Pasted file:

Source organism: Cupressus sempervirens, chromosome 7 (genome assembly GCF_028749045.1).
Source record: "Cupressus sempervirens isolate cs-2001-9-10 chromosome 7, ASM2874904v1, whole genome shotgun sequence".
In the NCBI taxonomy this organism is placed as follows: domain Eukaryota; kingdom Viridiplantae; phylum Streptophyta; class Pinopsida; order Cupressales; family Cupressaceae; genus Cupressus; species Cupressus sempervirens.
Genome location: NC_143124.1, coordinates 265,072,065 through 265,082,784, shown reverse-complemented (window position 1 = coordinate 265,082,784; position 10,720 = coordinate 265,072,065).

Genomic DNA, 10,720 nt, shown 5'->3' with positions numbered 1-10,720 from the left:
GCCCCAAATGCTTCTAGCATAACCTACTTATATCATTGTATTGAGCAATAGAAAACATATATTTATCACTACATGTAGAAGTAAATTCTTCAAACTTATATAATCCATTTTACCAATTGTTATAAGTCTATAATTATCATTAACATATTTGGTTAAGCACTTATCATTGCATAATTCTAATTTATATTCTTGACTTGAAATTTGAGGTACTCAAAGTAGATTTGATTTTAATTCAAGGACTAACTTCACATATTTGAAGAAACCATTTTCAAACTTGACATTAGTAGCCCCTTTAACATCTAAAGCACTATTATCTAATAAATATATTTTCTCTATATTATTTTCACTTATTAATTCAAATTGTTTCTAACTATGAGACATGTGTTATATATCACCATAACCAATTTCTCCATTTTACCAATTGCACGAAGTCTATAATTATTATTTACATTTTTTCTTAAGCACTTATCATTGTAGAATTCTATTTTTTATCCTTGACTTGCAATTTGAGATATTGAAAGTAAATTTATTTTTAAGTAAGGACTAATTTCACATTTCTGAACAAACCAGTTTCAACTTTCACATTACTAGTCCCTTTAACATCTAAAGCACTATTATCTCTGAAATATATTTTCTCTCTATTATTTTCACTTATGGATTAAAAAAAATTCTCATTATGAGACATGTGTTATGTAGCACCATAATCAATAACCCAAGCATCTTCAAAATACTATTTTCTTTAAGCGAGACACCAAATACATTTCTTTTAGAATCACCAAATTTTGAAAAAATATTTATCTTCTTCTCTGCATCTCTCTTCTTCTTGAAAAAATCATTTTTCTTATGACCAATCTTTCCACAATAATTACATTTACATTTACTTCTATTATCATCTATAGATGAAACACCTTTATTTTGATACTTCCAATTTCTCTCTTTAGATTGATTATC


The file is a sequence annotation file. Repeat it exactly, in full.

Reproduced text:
Source organism: Cupressus sempervirens, chromosome 7 (genome assembly GCF_028749045.1).
Source record: "Cupressus sempervirens isolate cs-2001-9-10 chromosome 7, ASM2874904v1, whole genome shotgun sequence".
In the NCBI taxonomy this organism is placed as follows: domain Eukaryota; kingdom Viridiplantae; phylum Streptophyta; class Pinopsida; order Cupressales; family Cupressaceae; genus Cupressus; species Cupressus sempervirens.
Genome location: NC_143124.1, coordinates 265,072,065 through 265,082,784, shown reverse-complemented (window position 1 = coordinate 265,082,784; position 10,720 = coordinate 265,072,065).

Genomic DNA, 10,720 nt, shown 5'->3' with positions numbered 1-10,720 from the left:
GCCCCAAATGCTTCTAGCATAACCTACTTATATCATTGTATTGAGCAATAGAAAACATATATTTATCACTACATGTAGAAGTAAATTCTTCAAACTTATATAATCCATTTTACCAATTGTTATAAGTCTATAATTATCATTAACATATTTGGTTAAGCACTTATCATTGCATAATTCTAATTTATATTCTTGACTTGAAATTTGAGGTACTCAAAGTAGATTTGATTTTAATTCAAGGACTAACTTCACATATTTGAAGAAACCATTTTCAAACTTGACATTAGTAGCCCCTTTAACATCTAAAGCACTATTATCTAATAAATATATTTTCTCTATATTATTTTCACTTATTAATTCAAATTGTTTCTAACTATGAGACATGTGTTATATATCACCATAACCAATTTCTCCATTTTACCAATTGCACGAAGTCTATAATTATTATTTACATTTTTTCTTAAGCACTTATCATTGTAGAATTCTATTTTTTATCCTTGACTTGCAATTTGAGATATTGAAAGTAAATTTATTTTTAAGTAAGGACTAATTTCACATTTCTGAACAAACCAGTTTCAACTTTCACATTACTAGTCCCTTTAACATCTAAAGCACTATTATCTCTGAAATATATTTTCTCTCTATTATTTTCACTTATGGATTAAAAAAAATTCTCATTATGAGACATGTGTTATGTAGCACCATAATCAATAACCCAAGCATCTTCAAAATACTATTTTCTTTAAGCGAGACACCAAATACATTTCTTTTAGAATCACCAAATTTTGAAAAAATATTTATCTTCTTCTCTGCATCTCTCTTCTTCTTGAAAAAATCATTTTTCTTATGACCAATCTTTCCACAATAATTACATTTACATTTACTTCTATTATCATCTATAGATGAAACACCTTTATTTTGATACTTCCAATTTCTCTCTTTAGATTGATTATC